Architect and urban designer Mitchell Joachim hates the idea of a lower-pollution New York a hundred years from now. He envisions a city that actually eliminates pollution.
"I want a city that cleans up the impact of the last hundred and fifty years of industrial waste. It has to have a positive impact," said Joachim, pacing up and down his studio in the Metropolitan Exchange building on Flatbush Avenue in Brooklyn.
At a time when most progressive urban designers try to make cities greener, this co-founder of the nonprofit design group Terreform ONE and his team are on a crusade to radically change the notion of how cities like New York will function in a hundred years. Only completely flipping ideas about housing, transportation, and recreation spaces can city planners project a revolutionary urban habitat, according to Joachim and his crew.
"Right now everyone lives in a brick lump, and we all think we're happy," he said, shaking his dreadlocks. "This is garbage."
A TED fellow and selected by Wired magazine in 2008 as one of the 15 people "the next president should listen to," Joachim would prefer houses literally made of trash. Terreform ONE has calculated that New York City disposes 38,000 tons of waste per day, enough material to build a 54-story skyscraper of compacted waste. The design group wants to remake the city using the landfill at Fresh Kills as a resource. Different materials can be used for different purposes: clear plastic for windows, organic matter for temporary scaffolds, and metals for primary structures.
The provocative architect and his team have conceived the Fab Tree Hab, a home grown from native trees. This would create dwellings fully integrated into an ecologically-sound community.
"Some people complain that it takes 7 to 10 years to grow a village of these homes, " Joachim scoffs. "But our society waits 12 years for a bottle of scotch! I think we can have some patience."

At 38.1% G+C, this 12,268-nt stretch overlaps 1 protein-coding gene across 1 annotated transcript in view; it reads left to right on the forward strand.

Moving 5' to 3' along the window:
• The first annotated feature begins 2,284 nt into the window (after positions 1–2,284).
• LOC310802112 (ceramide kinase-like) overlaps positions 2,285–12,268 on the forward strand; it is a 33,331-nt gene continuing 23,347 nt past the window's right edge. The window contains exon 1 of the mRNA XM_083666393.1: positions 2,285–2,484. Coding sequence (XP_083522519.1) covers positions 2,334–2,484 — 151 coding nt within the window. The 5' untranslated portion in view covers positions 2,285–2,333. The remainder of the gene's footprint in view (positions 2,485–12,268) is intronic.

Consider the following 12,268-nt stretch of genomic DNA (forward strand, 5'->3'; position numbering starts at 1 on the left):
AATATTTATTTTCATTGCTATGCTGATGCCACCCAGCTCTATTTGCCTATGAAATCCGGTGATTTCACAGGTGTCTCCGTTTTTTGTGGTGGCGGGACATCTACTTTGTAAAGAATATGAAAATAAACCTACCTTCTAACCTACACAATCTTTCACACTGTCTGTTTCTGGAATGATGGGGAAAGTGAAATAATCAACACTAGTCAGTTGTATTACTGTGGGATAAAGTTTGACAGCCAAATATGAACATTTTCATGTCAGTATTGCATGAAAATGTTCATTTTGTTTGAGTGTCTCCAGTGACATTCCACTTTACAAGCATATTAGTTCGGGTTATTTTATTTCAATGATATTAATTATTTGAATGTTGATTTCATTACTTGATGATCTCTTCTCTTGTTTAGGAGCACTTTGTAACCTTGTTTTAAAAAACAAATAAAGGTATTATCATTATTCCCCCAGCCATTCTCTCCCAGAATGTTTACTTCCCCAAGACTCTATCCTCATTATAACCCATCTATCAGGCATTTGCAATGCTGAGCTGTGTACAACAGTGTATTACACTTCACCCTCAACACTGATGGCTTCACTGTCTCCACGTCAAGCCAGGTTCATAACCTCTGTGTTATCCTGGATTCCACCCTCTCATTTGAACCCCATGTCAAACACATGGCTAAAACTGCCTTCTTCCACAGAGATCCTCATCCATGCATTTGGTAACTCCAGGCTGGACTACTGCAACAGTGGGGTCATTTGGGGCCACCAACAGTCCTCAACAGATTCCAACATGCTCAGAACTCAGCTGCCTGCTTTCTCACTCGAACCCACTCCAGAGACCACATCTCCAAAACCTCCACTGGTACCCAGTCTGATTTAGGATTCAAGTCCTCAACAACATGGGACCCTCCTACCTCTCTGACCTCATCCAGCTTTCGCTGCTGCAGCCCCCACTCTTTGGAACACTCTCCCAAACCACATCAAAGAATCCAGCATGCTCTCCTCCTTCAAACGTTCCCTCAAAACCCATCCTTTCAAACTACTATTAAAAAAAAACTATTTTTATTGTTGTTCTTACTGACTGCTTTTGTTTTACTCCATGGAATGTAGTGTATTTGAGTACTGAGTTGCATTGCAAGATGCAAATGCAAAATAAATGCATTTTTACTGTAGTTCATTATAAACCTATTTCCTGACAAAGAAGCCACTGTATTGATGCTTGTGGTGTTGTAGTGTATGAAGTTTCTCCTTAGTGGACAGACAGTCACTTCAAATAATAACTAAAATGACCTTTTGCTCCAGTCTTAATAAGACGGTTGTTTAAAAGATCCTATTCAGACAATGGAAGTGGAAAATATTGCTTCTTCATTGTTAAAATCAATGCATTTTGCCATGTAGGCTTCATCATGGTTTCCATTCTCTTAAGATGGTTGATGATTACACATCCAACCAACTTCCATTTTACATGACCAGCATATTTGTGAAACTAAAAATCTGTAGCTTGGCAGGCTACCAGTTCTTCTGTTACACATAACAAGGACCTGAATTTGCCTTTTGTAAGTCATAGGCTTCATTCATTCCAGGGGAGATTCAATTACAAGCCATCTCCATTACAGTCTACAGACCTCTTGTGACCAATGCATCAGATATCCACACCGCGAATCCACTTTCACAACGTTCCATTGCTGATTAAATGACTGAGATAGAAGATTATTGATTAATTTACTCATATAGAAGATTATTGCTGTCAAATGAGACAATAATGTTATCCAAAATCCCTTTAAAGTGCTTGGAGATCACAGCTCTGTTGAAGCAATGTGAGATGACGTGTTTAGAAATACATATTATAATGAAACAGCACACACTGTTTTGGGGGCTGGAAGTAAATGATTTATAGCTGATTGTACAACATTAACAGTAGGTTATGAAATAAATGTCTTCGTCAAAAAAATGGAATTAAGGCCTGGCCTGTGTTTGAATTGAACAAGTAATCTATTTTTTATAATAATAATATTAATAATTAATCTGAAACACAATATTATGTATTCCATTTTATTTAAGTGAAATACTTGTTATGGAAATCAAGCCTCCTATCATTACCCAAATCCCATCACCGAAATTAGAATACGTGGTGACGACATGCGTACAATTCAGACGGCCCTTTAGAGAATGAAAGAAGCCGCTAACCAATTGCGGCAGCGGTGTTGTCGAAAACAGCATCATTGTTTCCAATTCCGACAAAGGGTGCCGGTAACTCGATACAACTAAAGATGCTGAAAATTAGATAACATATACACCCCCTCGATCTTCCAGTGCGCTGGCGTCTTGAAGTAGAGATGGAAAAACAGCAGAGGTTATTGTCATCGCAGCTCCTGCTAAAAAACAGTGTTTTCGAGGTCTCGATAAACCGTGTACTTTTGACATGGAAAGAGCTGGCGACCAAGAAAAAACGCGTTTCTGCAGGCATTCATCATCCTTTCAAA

Anyone who does not dream of living in an apartment made of trash or inside a tree need not worry: Joachim has come up with houses made of meat. Shelters composed of meat cells can be grown in a lab where tissues, skin, and bones replace insulation, siding, and studs. For windows and doors, he envisions sphincter muscles that can open and close. "We made very expensive beef jerky with a very long shelf life," he said.
Terreform ONE's sci-fi version of 2120 New York has also rethought cars radically. "Today we have shining, metal, precious boxes, and if you touch my BMW with your Honda I'll probably kill you," Joachim said. "With soft cars, we will be able to rub up against one another, bump into each other, touch one another."
Most people, though, won't need to worry about soft cars. They will enjoy zipping up and down Central Park with flexible body jetpacks run on hydrogen peroxide. And in case all hell breaks loose, there is a parachute in the crotch.
Of course, Central Park is going to look a little different, too. Dotted with vertical farms that each feed 80,000 people, along with geothermal wells and waste adaptors, it won't just be a place for leisure. "In order to afford a self-reliant city we need productive green space," Terreform ONE co-founder Maria Alolova said. "A space designed to produce energy and food and to collect and filter water."
Joachim and Alolova ultimately aim to start cities from scratch, coming up with solutions that reduce the gap between science fiction and reality. "Let's have critical arguments about how we live," Joachim said. "Don't swallow the pill that someone else gave you. We can create a better city."
This is the first of a series of articles on innovative enterprises and non-profits based at the Metropolitan Exchange on 33 Flatbush Avenue in Brooklyn, a building where creative minds ranging from architects to videographers to biologists "cross-pollinate" as the landlord Al Attara likes to put it.